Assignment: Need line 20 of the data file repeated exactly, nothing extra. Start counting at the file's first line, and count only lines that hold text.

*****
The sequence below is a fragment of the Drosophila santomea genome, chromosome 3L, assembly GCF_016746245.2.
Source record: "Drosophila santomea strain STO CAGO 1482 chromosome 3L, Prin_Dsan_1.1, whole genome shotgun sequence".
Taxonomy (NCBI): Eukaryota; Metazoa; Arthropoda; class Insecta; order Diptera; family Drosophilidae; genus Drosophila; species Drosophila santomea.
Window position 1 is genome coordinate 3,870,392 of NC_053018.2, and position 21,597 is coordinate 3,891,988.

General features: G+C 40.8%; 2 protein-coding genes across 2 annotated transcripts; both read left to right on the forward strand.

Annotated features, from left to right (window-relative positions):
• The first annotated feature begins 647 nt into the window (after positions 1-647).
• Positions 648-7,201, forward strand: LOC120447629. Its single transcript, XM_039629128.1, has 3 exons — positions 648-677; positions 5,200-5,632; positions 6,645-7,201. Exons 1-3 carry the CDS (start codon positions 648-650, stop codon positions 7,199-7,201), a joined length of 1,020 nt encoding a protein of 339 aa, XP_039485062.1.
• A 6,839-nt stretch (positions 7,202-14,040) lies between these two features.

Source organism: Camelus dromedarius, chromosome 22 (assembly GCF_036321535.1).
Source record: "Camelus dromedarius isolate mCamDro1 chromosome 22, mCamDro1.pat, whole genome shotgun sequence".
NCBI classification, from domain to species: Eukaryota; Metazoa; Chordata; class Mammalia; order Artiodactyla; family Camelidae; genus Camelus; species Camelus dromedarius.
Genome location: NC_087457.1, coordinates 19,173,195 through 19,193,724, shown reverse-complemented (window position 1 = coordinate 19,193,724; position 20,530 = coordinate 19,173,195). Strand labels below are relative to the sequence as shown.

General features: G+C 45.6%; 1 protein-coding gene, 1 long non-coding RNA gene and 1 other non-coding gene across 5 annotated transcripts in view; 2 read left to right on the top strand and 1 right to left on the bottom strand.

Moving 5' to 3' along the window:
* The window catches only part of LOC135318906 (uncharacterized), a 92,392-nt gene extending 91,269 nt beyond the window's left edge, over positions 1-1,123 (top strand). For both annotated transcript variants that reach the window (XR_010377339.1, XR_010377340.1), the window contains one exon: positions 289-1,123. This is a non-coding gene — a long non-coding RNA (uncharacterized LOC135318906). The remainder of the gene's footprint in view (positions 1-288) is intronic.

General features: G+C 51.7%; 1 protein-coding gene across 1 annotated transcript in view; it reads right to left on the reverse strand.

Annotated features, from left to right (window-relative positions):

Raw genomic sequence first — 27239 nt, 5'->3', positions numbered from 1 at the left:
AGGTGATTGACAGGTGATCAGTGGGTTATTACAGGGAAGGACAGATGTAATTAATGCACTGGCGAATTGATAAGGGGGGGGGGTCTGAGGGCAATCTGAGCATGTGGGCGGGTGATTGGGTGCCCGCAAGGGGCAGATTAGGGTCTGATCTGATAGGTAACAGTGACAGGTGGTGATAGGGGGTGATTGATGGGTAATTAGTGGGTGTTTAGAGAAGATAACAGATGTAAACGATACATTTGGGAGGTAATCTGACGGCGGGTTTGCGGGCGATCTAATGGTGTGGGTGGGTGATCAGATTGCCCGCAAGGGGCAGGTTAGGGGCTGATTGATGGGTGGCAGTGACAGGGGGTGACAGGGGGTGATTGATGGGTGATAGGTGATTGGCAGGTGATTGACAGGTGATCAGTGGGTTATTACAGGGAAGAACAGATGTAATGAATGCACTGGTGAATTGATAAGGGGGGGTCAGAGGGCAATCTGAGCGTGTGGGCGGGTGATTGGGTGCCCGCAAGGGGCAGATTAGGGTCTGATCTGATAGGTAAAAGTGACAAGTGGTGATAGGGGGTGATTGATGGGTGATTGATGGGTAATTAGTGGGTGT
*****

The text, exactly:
AGGTGATTGACAGGTGATCAGTGGGTTATTACAGGGAAGGACAGATGTAATTAATGCACTGGCGAATTGATAAGGGGGGGGGGTCTGAGGGCAATCTGAGCATGTGGGCGGGTGATTGGGTGCCCGCAAGGGGCAGATTAGGGTCTGATCTGATAGGTAACAGTGACAGGTGGTGATAGGGGGTGATTGATGGGTAATTAGTGGGTGTTTAGAGAAGATAACAGATGTAAACGATACATTTGGGAGGTAATCTGACGGCGGGTTTGCGGGCGATCTAATGGTGTGGGTGGGTGATCAGATTGCCCGCAAGGGGCAGGTTAGGGGCTGATTGATGGGTGGCAGTGACAGGGGGTGACAGGGGGTGATTGATGGGTGATAGGTGATTGGCAGGTGATTGACAGGTGATCAGTGGGTTATTACAGGGAAGAACAGATGTAATGAATGCACTGGTGAATTGATAAGGGGGGGTCAGAGGGCAATCTGAGCGTGTGGGCGGGTGATTGGGTGCCCGCAAGGGGCAGATTAGGGTCTGATCTGATAGGTAAAAGTGACAAGTGGTGATAGGGGGTGATTGATGGGTGATTGATGGGTAATTAGTGGGTGT